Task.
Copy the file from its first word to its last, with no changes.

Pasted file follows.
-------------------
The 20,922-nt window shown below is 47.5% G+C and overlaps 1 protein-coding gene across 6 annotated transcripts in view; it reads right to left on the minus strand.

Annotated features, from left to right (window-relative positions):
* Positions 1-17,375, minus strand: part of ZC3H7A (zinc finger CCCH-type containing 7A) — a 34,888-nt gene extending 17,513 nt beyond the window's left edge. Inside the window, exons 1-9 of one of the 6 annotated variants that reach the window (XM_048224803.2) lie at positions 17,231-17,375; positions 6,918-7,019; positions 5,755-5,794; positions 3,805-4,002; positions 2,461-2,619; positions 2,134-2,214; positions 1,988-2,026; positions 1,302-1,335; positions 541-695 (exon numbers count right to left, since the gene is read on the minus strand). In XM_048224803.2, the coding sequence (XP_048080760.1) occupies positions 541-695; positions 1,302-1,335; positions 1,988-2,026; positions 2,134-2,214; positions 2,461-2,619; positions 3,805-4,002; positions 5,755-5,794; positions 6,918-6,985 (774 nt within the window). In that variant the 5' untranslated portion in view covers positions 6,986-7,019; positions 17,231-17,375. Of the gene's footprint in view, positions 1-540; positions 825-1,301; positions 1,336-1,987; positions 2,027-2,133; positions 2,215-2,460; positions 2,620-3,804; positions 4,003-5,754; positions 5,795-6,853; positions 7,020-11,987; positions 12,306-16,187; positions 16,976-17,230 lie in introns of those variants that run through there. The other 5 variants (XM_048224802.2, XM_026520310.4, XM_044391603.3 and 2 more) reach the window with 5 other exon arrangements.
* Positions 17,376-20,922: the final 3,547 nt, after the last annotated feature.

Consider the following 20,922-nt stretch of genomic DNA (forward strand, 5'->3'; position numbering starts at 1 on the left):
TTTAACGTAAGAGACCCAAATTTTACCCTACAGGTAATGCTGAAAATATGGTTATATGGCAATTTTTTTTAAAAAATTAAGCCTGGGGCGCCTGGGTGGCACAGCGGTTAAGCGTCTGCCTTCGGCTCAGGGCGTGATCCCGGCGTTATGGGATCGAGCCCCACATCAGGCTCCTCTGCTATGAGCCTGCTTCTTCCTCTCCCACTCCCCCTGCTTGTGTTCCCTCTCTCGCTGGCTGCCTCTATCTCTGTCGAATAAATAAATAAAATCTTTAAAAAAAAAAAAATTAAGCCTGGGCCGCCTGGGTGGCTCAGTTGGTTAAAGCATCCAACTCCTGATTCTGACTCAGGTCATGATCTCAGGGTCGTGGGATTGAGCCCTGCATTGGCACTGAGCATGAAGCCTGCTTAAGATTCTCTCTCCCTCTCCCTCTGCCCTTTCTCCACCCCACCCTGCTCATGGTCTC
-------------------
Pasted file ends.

The 20,922-nt window shown below is 47.5% G+C and overlaps 1 protein-coding gene across 6 annotated transcripts in view; it reads right to left on the minus strand.

Annotated features, from left to right (window-relative positions):
* Positions 1-17,375, minus strand: part of ZC3H7A (zinc finger CCCH-type containing 7A) — a 34,888-nt gene extending 17,513 nt beyond the window's left edge. Inside the window, exons 1-9 of one of the 6 annotated variants that reach the window (XM_048224803.2) lie at positions 17,231-17,375; positions 6,918-7,019; positions 5,755-5,794; positions 3,805-4,002; positions 2,461-2,619; positions 2,134-2,214; positions 1,988-2,026; positions 1,302-1,335; positions 541-695 (exon numbers count right to left, since the gene is read on the minus strand). In XM_048224803.2, the coding sequence (XP_048080760.1) occupies positions 541-695; positions 1,302-1,335; positions 1,988-2,026; positions 2,134-2,214; positions 2,461-2,619; positions 3,805-4,002; positions 5,755-5,794; positions 6,918-6,985 (774 nt within the window). In that variant the 5' untranslated portion in view covers positions 6,986-7,019; positions 17,231-17,375. Of the gene's footprint in view, positions 1-540; positions 825-1,301; positions 1,336-1,987; positions 2,027-2,133; positions 2,215-2,460; positions 2,620-3,804; positions 4,003-5,754; positions 5,795-6,853; positions 7,020-11,987; positions 12,306-16,187; positions 16,976-17,230 lie in introns of those variants that run through there. The other 5 variants (XM_048224802.2, XM_026520310.4, XM_044391603.3 and 2 more) reach the window with 5 other exon arrangements.
* Positions 17,376-20,922: the final 3,547 nt, after the last annotated feature.

Consider the following 20,922-nt stretch of genomic DNA (forward strand, 5'->3'; position numbering starts at 1 on the left):
TTTAACGTAAGAGACCCAAATTTTACCCTACAGGTAATGCTGAAAATATGGTTATATGGCAATTTTTTTTAAAAAATTAAGCCTGGGGCGCCTGGGTGGCACAGCGGTTAAGCGTCTGCCTTCGGCTCAGGGCGTGATCCCGGCGTTATGGGATCGAGCCCCACATCAGGCTCCTCTGCTATGAGCCTGCTTCTTCCTCTCCCACTCCCCCTGCTTGTGTTCCCTCTCTCGCTGGCTGCCTCTATCTCTGTCGAATAAATAAATAAAATCTTTAAAAAAAAAAAAATTAAGCCTGGGCCGCCTGGGTGGCTCAGTTGGTTAAAGCATCCAACTCCTGATTCTGACTCAGGTCATGATCTCAGGGTCGTGGGATTGAGCCCTGCATTGGCACTGAGCATGAAGCCTGCTTAAGATTCTCTCTCCCTCTCCCTCTGCCCTTTCTCCACCCCACCCTGCTCATGGTCTC